reply to post by SonofSpy
The theory of relativity makes sense but still doesnt explain why lightspeed is the limit. Thoughts please...thank you..
The answer is really quite simple.
In all known cases, information cannot travel through space faster than the speed of light. Exactly what establishes the speed of light is one hell
of a good question - but likely contained within the answer to what, exactly, gravity is.
Take the time to consider gravity, for a moment. It is a very mysterious phenomena, and highly unique among all fundamental forces. Gravity has no
polarity, continues to a theoretical infinitum, and is orders of magnitude weaker than the other forces - but exhibited by everything known to have
mass. Many even question whether we can consider it a force in the classical sense, but rather it is some sort of underlying entropic principle of
In either case - the implications of Relativity are absolutely phenomenal. For starters - the name is a misnomer. Nothing CAN be relative according
to relativity - space, itself, is a constant frame of reference as established by the following:
No information can be shared between two points faster than the speed of light allows, at least via any known mechanisms. Since changes in the
location and status of a body amount to information - it stands to reason that the effects of gravity are also limited to the same speed that light
travels (it may, in fact, be that 'gravity' -whatever it is- sets the speed for light). Let's take a trip back to gradeschool science, and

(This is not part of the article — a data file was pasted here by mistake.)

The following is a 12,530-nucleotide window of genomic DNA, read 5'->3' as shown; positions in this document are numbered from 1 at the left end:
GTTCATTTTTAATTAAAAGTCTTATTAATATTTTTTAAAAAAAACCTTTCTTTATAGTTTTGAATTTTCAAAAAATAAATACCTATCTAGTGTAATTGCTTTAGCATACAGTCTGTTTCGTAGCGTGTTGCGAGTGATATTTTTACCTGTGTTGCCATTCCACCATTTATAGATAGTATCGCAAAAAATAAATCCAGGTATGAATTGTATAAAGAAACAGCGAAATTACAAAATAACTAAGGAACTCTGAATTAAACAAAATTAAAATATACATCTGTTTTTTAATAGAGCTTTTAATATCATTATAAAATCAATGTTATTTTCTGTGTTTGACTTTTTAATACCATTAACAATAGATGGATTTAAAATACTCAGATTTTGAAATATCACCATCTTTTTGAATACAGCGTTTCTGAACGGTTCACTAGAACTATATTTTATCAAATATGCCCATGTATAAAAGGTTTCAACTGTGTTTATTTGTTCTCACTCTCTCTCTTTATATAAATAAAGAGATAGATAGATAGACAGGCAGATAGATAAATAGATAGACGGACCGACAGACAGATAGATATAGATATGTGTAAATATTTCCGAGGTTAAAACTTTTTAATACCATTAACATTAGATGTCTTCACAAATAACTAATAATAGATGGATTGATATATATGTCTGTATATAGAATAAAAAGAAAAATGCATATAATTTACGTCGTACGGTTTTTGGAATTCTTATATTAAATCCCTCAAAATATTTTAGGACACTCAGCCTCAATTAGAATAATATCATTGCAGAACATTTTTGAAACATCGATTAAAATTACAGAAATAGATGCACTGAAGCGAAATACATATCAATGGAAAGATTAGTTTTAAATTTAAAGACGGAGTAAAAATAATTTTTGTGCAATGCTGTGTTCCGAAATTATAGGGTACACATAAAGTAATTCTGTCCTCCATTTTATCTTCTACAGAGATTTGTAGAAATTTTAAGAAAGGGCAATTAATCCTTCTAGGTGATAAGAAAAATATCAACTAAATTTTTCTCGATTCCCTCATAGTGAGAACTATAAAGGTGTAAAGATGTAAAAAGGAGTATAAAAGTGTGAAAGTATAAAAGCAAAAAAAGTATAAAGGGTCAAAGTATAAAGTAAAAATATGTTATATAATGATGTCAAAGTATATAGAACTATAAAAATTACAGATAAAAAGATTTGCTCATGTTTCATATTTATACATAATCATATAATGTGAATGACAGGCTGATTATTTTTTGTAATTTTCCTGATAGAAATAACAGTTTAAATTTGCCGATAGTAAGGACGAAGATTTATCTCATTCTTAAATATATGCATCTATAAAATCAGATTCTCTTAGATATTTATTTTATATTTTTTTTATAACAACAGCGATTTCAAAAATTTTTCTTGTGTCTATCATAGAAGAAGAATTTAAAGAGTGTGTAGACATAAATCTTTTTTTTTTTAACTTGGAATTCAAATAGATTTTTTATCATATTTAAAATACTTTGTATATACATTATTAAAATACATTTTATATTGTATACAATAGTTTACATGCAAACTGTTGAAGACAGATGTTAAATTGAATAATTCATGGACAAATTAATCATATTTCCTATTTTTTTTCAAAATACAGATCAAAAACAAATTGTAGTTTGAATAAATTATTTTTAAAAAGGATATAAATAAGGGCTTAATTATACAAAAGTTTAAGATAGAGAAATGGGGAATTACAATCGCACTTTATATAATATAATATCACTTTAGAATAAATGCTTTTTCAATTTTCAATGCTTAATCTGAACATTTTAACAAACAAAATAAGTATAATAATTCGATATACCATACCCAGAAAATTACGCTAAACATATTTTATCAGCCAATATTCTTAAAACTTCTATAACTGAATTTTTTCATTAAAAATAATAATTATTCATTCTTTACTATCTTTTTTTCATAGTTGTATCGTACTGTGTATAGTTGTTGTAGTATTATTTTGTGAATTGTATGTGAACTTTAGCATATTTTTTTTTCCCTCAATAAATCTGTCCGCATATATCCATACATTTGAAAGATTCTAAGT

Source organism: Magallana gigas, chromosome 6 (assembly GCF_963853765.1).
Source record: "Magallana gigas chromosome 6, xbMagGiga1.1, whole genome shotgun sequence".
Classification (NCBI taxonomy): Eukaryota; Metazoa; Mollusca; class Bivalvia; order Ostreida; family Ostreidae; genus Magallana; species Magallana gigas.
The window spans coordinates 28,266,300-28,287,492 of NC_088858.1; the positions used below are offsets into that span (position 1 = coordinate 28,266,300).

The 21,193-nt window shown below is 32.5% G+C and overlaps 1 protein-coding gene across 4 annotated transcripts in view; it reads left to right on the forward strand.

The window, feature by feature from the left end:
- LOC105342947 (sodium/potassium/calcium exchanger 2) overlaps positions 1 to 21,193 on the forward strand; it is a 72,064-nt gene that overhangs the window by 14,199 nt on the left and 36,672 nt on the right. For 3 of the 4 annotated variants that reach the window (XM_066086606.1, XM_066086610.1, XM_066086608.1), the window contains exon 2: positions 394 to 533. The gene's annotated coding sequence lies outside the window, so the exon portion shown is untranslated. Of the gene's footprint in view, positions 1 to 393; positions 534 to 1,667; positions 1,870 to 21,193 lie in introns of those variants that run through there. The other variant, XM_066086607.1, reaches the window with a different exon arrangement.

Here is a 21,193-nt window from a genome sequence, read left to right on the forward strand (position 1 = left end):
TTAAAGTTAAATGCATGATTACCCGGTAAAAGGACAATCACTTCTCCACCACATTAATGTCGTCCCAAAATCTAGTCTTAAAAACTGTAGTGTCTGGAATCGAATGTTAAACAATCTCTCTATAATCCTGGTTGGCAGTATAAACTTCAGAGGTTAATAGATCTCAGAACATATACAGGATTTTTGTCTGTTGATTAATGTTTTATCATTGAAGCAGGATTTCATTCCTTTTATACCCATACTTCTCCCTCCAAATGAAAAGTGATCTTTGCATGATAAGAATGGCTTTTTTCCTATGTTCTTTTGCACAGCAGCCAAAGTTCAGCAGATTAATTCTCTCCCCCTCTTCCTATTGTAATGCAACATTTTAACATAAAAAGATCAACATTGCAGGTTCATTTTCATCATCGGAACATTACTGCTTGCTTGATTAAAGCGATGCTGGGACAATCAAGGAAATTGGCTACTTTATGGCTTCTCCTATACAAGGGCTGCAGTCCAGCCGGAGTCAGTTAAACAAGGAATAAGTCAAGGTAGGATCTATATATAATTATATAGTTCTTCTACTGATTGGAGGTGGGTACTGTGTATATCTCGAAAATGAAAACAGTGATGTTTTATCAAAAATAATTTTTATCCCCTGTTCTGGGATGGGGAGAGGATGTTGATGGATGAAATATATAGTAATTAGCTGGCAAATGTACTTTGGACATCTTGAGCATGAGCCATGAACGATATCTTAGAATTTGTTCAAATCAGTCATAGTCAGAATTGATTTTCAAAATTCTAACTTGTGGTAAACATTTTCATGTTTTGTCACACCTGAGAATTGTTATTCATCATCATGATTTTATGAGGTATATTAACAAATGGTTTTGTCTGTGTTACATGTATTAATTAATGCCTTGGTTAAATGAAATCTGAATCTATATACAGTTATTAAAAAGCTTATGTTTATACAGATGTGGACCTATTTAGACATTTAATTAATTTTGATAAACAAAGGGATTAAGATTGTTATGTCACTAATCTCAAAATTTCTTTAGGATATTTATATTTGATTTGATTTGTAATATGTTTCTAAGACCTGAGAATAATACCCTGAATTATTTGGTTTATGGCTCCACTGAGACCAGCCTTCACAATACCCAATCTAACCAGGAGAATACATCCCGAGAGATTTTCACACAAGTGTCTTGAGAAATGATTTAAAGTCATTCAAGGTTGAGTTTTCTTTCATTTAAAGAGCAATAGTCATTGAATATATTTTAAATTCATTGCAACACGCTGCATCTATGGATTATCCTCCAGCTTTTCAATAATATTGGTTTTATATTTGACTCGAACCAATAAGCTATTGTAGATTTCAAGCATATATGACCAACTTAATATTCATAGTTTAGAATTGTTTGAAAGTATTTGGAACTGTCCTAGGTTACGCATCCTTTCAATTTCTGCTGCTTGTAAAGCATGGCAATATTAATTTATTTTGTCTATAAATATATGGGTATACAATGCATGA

consider why objects will sound higher-pitched when coming towards you, and lower-pitched when going away. This is called the Doppler Effect. Since
the speed of gravity is limited, it would stand to reason that an object in motion would begin to 'ride' the 'G-wave' of its own mass.
This is why mass appears to increase from other frames of reference when an object is accelerating. Once more - it explains the time dilation of
near-C velocities and sets up the speed limit known as the speed of light. What it also does is make all velocities non-relative.
Consider - one object moving at 0.8C in one direction, and another object moving at 0.6C in the opposite direction. The two collide at a relative
velocity of 1.4C - which doesn't break the universe and spawn another big-bang - because the two objects have an absolute velocity established by
space, itself. While one could make arguments about space moving - it is really immaterial to known physics whether or not space, itself, is moving -
the physics remain the same even if this universe is hurtling through some other space at "impossible" velocities.
Of course - I think we look too much at the physical universe and overlook the more simple way of analyzing the universe - which is just to consider
the universe and the physics involved to be data and data processing. We get a little too consumed with particles and waves and simply overlook the
idea that everything is a functional means to some other end. Missing the forest for the trees, as one could say.